The Life of the Party

The man who is the "Life of the Party" has been said to be everyone's friend, and nobody can doubt that he is a master of celebration, networking, and the basic skills of friendship. He is attractive to women in a different sort of way than the Badboy. He isn't brooding in the corner like Keystone Beer's "Keith Stone." Nor is he speaking his mind in such primitive detail as the Badboy does -- the one so prone to offend others. Instead, the Life of the Party is free as well, but in social action and presence.

Women love him first and desire him second, if they desire him at all. He's friendly, but not necessarily sexy.

Meanwhile women desire the Badboy first, and love him second, if at all. He's "sexy, but often anything but friendly.

That difference may result in the same outcome for both types of men - being on the social outs sooner or later, since women want a man to both desire and to love.

The Party Animal doesn't tend to reveal much of his real ideas, opinions or emotions - always beholden to the popularity contest he surrounds himself with. This is his downfall both with women and in a social community, though his tenure as top dog may last a bit longer than that of the Badboy due to the social glue that friendliness engenders in a community of others.

Women do want and need a man who makes them crazy, who incites them to follow him to the end of the earth, to pester him and ask what he is feeling, to have the talk about "where this relationship is going." Hopefully to whatever that next level is called where he is transformed by her love, made more controllable, less wild like an animal, both safe and hers in his arms.

Yet women also need the man who is friendly and social, has a sense of humor, confidence, but tenderness as well. And they need him to have emotions to express - as much to speak the gender language of women back to them, as to gush in laughter or tears as an expression of being alive. They need the man to not embarass them publicly, and to have the friendship skill to preserve both her (and their) standing in her social network.

Friendship, Love, Attraction, and the Role of Your Mood

As you can see, neither the Badboy nor the Life of the Party have it made in terms of attracting and keeping women around. Their success depends.

"On what?"

On both their primitive masculinity, and their maturity of emotions.

The Badboy needs to add real emotion to his approach with women; the core of which must be the ability to be friendly, to have friends and keep them, showing her he will never threaten her reputation or stand among her own friends and intimates that is so entwined with feminine identity.

The Life of the Party must neither become such a nice guy that he has abandoned all primitive animal magnetism, cards help close to the vest - a compelling mystery for the woman to solve - and resolve in his opinions and actions that we call masculine shamelessness.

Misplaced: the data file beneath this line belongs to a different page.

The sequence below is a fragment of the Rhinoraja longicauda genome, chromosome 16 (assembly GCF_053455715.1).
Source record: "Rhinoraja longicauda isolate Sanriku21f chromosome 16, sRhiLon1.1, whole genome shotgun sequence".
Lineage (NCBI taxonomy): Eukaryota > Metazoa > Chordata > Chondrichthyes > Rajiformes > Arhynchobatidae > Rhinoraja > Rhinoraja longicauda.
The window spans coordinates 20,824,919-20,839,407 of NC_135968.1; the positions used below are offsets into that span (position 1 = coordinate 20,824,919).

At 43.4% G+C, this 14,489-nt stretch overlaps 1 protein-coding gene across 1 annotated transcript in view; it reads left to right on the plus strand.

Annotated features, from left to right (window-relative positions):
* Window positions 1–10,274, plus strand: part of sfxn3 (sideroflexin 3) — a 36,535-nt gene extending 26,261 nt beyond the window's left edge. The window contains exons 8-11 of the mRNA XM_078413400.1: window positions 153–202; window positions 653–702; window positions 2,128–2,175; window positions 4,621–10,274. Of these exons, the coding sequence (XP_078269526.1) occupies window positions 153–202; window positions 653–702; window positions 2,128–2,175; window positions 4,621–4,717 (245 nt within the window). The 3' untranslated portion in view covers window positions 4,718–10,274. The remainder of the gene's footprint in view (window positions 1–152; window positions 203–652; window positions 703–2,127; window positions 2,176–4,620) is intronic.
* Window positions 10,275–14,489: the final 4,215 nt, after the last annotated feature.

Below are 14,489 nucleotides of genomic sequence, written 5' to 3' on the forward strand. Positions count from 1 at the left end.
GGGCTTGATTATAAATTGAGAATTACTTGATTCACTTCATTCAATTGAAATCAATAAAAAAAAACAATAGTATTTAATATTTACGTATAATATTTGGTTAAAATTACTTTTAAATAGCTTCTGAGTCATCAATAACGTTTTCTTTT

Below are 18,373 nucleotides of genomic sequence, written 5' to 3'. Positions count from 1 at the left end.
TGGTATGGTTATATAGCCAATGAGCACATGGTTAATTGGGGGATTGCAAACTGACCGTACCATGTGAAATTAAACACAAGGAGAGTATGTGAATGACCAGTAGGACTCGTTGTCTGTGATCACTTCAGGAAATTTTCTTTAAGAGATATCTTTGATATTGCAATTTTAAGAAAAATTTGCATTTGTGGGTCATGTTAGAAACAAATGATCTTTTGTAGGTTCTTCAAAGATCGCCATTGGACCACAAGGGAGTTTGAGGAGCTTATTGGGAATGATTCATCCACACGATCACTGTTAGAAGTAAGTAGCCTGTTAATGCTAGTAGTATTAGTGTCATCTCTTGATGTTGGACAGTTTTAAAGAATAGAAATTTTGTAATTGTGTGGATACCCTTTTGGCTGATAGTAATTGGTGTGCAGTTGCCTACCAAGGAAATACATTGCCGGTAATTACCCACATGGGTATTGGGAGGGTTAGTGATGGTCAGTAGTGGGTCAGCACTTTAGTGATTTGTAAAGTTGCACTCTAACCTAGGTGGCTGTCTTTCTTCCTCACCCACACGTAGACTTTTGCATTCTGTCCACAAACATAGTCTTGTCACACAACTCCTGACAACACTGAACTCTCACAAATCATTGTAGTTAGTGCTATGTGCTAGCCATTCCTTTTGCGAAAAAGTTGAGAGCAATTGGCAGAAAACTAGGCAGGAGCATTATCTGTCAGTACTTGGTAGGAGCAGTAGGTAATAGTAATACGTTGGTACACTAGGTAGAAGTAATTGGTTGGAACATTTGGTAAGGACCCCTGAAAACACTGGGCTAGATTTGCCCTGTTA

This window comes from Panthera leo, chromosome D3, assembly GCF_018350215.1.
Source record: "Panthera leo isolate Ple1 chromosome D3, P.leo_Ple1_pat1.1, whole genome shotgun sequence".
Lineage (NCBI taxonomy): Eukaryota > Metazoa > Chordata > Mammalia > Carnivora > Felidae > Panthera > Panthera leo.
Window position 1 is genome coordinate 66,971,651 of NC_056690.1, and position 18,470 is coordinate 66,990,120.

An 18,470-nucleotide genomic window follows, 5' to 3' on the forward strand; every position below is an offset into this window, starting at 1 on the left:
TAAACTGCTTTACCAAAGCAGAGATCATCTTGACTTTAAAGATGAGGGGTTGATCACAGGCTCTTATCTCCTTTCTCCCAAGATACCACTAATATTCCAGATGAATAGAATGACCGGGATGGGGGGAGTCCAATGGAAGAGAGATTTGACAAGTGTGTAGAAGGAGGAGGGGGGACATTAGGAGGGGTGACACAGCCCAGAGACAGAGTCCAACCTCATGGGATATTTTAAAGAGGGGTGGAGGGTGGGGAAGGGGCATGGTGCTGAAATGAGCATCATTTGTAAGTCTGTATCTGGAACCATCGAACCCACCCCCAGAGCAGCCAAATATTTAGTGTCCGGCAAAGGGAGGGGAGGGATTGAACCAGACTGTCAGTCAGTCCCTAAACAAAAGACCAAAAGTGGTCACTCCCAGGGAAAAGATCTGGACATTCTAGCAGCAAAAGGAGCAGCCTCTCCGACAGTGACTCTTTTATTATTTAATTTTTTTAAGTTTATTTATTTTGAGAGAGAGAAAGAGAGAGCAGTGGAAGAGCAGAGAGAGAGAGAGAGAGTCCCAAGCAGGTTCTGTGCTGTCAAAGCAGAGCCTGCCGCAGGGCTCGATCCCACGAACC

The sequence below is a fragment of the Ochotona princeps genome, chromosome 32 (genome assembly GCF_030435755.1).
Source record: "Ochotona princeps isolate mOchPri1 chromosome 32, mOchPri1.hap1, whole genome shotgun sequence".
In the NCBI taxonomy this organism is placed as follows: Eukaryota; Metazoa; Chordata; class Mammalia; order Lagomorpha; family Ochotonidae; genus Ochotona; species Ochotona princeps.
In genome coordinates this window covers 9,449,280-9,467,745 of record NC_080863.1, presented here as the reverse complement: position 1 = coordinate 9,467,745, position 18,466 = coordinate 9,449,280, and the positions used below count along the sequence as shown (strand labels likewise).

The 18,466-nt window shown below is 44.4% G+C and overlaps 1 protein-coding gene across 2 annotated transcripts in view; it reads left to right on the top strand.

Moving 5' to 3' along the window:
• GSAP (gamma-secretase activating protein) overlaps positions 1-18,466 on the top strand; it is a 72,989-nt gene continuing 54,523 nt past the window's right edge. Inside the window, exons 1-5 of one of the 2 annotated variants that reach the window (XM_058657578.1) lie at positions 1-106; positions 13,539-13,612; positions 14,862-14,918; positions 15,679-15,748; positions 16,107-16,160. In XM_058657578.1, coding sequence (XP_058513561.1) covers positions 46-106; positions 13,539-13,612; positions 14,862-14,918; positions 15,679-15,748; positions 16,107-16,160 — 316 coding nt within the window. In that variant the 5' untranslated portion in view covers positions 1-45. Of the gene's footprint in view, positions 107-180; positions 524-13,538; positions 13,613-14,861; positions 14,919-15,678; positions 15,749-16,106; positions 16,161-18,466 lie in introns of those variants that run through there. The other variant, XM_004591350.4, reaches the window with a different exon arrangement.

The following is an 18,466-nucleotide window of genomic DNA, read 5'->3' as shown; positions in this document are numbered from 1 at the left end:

If he can stand on his own two feet, this is a prerequisite to being a partner who can defend her as well.

Yet he cannot remain so vague, easily substituted for by any other masculine man, or lacking in emotional intimacy that she "feels like she doesn't have a sense of who he is."

The answer to correcting the ways of both the Badboy and the Party Animal is having a solid masculinity yet the ability to express friendly emotions that are heartfelt, genuine and real. He will have to be the one to learn this for himself. His mate or date will not be able to do it for him.

Men, Our Culture, and "Depresculinity®"

Maybe you've noticed men you work with, are friends with, or whom you've met socially and noticed that some struggle to get both of these psychological tasks mastered - masculinity and emotional maturity.

Many are able to go to work, date, and have relationships. Perhaps they aren't depressed or sad per se, but they aren't so happy that they express both a vitality, a feeling of passion in being alive, and also a personable nature, a unique, honest, expressed identity that makes them knowable as individuals.

One or the other always seems to be lacking, if not both, and you notice that the culture surrounding them - still - doesn't seem very motivated to help men to sort through all this. There are books, magazines, countless websites and television largely for women, but men often get the media leftovers. Who knows, perhaps it is this way because as a recent consumer study found, current  spending is controlled by women as much as 80 percent.

The condition in men related to role confusion, conflict between natural drives and instincts unique to males, versus venues available for their expression is something I've coined as "Depresculinity®" - which is a lack of vitality, or passion for life, possibly melancholic, diminished emotional and masculine expression of identity.

It is a growing kind of depression rooted in a lack of masculinizing roles, resources, honors, supports and venues for expression. It affects men on two levels - not just negative emotions that diminish their emotional attractiveness to women, but also impairs their dating and relationships in the area of animal magnetism - the expressed masculine nature in courtship with women. It's a double-whammy that hurts a male's sexual attractiveness to women as well.

In the end, every man will have to find his own way to both health of the mood, and growth of his masculine nature and expression - to get acquainted with how the masculine instincts work together with a growing maturity of the emotions that feed intimacy, friendship and love.